(1) an examination of the use of national security letters by the Department of Justice during calendar years 2003 through 2006;

(2) a description of any noteworthy facts or circumstances relating to such use, including any improper or illegal use of such authority; and

(3) an examination of the effectiveness of national security letters as an investigative tool, including—

(A) the importance of the information acquired by the Department of Justice to the intelligence activities of the Department of Justice or to any other department or agency of the Federal Government;

(B) the manner in which such information is collected, retained, analyzed, and disseminated by the Department of Justice, including any direct access to such information (such as access to “raw data”) provided to any other department, agency, or instrumentality of Federal, State, local, or tribal governments or any private sector entity;

(C) whether, and how often, the Department of Justice utilized such information to produce an analytical intelligence product for distribution within the Department of Justice, to the intelligence community (as such term is defined in section 3(4) of the National Security Act of 1947 (50 U.S.C. §401a(4))), or to other Federal, State, local, or tribal government departments, agencies, or instrumentalities;

(D) whether, and how often, the Department of Justice provided such information to law enforcement authorities for use in criminal proceedings;

(E) with respect to national security letters issued following the date of the enactment of this Act, an examination of the number of occasions in which the Department of Justice, or an officer or employee of the Department of Justice, issued a national security letter without the certification necessary to require the recipient of such letter to comply with the nondisclosure and confidentiality requirements potentially applicable under law; and

(F) the types of electronic communications and transactional information obtained through requests for information under section 2709 of title 18, United States Code, including the types of dialing, routing, addressing, or signaling information obtained, and the procedures the Department of Justice uses if content information is obtained through the use of such authority.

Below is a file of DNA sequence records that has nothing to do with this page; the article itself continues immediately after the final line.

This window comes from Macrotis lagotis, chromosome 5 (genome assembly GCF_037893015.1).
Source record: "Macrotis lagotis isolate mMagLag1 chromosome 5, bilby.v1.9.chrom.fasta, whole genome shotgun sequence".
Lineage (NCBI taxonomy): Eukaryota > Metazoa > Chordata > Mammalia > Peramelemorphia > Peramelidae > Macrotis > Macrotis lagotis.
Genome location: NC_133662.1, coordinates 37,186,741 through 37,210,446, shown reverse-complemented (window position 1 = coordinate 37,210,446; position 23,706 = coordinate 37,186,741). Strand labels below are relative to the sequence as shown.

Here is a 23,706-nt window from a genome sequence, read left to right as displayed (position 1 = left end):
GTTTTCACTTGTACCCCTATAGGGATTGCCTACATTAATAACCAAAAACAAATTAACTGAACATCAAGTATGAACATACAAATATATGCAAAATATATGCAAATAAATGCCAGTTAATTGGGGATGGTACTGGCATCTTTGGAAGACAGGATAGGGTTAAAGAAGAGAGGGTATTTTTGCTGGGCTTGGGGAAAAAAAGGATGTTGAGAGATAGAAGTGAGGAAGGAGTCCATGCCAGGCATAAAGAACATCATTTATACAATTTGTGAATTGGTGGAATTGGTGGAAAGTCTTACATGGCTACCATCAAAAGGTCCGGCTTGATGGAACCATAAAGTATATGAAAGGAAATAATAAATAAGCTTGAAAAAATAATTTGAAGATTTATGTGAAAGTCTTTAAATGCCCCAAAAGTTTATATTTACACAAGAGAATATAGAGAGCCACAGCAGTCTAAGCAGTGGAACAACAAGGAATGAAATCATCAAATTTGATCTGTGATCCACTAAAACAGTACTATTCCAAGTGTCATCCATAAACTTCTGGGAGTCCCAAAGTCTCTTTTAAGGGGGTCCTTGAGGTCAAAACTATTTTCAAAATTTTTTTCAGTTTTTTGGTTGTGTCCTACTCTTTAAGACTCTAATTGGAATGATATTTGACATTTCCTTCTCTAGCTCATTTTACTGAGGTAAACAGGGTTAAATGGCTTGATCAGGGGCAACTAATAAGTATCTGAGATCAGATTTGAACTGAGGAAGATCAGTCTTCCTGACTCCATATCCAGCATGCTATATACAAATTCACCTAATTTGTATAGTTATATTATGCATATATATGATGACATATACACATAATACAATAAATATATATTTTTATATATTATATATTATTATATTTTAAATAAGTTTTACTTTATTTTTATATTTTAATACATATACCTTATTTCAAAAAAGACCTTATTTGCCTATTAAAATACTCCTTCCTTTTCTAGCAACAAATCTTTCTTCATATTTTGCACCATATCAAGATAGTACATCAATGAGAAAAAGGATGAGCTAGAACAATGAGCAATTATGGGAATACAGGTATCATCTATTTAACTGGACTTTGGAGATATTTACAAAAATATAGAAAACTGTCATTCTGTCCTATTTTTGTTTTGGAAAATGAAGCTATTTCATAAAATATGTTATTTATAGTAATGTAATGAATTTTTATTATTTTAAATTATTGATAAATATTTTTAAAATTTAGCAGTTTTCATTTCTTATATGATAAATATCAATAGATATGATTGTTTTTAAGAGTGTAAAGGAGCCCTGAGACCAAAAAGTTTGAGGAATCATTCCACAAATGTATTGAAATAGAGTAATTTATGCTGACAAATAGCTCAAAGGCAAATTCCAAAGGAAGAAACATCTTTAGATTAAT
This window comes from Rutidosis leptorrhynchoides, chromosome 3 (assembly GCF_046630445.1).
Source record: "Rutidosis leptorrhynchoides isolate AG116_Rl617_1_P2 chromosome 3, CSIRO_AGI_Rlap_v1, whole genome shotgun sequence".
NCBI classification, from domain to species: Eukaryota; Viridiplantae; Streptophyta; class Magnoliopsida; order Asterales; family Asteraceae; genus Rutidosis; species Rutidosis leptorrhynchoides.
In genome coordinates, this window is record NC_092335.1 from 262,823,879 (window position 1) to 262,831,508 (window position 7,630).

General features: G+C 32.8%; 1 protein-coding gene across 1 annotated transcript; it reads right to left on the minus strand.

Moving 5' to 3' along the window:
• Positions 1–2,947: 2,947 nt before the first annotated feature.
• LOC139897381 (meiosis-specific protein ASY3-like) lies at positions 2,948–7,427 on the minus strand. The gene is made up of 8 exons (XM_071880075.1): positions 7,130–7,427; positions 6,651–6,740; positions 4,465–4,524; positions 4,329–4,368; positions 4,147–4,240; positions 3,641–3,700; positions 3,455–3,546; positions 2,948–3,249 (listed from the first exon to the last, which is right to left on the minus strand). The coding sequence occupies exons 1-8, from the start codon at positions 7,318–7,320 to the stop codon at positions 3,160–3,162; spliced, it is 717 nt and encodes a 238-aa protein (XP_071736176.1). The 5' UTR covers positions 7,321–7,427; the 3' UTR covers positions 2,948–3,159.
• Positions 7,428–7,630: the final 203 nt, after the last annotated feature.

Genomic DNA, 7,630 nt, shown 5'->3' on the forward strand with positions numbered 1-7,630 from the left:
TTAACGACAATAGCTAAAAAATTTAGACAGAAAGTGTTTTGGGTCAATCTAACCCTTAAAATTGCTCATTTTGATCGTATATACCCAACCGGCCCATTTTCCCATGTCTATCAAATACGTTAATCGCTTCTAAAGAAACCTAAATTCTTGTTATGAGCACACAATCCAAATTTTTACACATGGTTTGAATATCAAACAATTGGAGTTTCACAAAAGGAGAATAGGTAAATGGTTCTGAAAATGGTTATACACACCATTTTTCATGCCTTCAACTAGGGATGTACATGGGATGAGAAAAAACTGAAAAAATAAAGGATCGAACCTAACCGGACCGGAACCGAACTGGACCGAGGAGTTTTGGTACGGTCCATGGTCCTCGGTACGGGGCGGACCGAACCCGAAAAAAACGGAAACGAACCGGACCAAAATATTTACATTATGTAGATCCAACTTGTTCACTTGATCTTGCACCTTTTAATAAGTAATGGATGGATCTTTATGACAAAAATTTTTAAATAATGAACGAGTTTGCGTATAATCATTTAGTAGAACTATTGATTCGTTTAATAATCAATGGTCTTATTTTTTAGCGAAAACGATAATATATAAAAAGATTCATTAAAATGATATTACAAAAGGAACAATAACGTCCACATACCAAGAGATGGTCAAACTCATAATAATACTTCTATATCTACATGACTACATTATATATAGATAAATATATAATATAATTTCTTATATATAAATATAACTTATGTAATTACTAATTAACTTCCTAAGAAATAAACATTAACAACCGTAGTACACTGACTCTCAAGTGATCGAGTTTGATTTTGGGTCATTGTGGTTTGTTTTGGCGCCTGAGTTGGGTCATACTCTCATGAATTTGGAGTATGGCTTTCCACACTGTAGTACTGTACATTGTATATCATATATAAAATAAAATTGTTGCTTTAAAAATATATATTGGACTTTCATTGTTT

(c) Submission Dates.—

(1) Prior Years.—Not later than one year after the date of the enactment of this Act, or upon completion of the audit under this section for calendar years 2003 and 2004, whichever is earlier, the Inspector General of the Department of Justice shall submit to the Committee on the Judiciary and the Permanent Select Committee on Intelligence of the House of Representatives and the Committee on the Judiciary and the Select Committee on Intelligence of the Senate a report containing the results of the audit conducted under this subsection for calendar years 2003 and 2004.

(2) Calendar Years 2005 and 2006.—Not later than December 31, 2007, or upon completion of the audit under this subsection for calendar years 2005 and 2006, whichever is earlier, the Inspector General of the Department of Justice shall submit to the Committee on the Judiciary and the Permanent Select Committee on Intelligence of the House of Representatives and the Committee on the Judiciary and the Select Committee on Intelligence of the Senate a report containing the results of the audit conducted under this subsection for calendar years 2005 and 2006.

(d) Prior Notice to Attorney General And Director of National Intelligence; Comments.—

(1) Notice.—Not less than 30 days before the submission of a report under subsection (c)(1) or (c)(2), the Inspector General of the Department of Justice shall provide such report to the Attorney General and the Director of National Intelligence.

(2) Comments.—The Attorney General or the Director of National Intelligence may provide comments to be included in the reports submitted under subsection (c)(1) or (c)(2) as the Attorney General or the Director of National Intelligence may consider necessary.

(e) Unclassified Form.—The reports submitted under subsection (c)(1) or  (c)(2) and any comments included under subsection (d)(2) shall be in unclassified form, but may include a classified annex.

(f) Minimization Procedures Feasibility.—Not later than February 1, 2007, or upon completion of review of the report submitted under subsection (c)(1), whichever is earlier, the Attorney General and the Director of National Intelligence shall jointly submit to the Committee on the Judiciary and the Permanent Select Committee on Intelligence of the House of Representatives and the Committee on the Judiciary and the Select Committee on Intelligence of the Senate a report on the feasibility of applying minimization procedures in the context of national security letters to ensure the protection of the constitutional rights of United States persons.

(g) National Security Letter Defined.—In this section, the term “national security letter” means a request for information under one of the following provisions of law:

(1) Section 2709(a) of title 18, United States Code (to access certain communication service provider records).

(2) Section 1114(a)(5)(A) of the Right to Financial Privacy Act (12 U.S.C. §3414(a)(5)(A)) (to obtain financial institution customer records).

(3) Section 802 of the National Security Act of 1947 (50 U.S.C. §436) (to obtain financial information, records, and consumer reports).